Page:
Henry Wadsworth Longfellow

(27 February 1807 – 24 March 1882 / Portland, Maine)

The Sound Of The Sea - Poem by Henry Wadsworth Longfellow

The sea awoke at midnight from its sleep,
And round the pebbly beaches far and wide
I heard the first wave of the rising tide
Rush onward with uninterrupted sweep;
A voice out of the silence of the deep,
A sound mysteriously multiplied
As of a cataract from the mountain's side,
Or roar of winds upon a wooded steep.
So comes to us at times, from the unknown
And inaccessible solitudes of being,
The rushing of the sea-tides of the soul;
And inspirations, that we deem our own,
Are some divine of foreshadowing and foreseeing
Of things beyond our reason or control.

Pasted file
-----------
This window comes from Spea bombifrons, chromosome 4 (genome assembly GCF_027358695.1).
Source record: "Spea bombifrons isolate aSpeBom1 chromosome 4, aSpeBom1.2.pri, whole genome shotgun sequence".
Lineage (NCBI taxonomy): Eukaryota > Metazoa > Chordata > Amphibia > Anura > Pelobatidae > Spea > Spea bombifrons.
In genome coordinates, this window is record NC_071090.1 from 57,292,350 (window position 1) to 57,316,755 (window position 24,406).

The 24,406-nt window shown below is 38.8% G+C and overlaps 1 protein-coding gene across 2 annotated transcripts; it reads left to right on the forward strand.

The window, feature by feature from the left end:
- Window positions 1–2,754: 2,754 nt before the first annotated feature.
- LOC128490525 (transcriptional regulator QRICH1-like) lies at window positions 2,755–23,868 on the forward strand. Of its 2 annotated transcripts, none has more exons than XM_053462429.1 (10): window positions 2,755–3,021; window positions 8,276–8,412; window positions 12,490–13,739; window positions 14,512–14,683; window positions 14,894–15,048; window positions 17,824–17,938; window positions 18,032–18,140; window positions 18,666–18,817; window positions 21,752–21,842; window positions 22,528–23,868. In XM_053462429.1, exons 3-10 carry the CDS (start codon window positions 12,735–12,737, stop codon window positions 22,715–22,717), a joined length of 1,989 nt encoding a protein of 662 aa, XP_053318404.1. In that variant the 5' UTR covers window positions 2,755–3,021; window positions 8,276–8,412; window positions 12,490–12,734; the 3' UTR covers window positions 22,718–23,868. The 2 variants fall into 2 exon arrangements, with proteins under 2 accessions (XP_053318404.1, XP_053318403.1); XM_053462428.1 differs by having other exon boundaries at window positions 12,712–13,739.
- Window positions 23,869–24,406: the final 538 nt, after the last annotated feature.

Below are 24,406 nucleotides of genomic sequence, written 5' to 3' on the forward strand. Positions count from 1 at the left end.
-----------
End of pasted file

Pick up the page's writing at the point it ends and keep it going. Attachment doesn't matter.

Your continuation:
Comments about The Sound Of The Sea by Henry Wadsworth Longfellow

  • Susan Williams (12/23/2015 2:24:00 PM)


    Longfellow is a master storyteller and uses words like magic wands to weave a spell over his readers (Report) Reply

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Read poems about / on: silence, sea, sleep, beach, rose, wind



Poem Submitted: Friday, January 3, 2003



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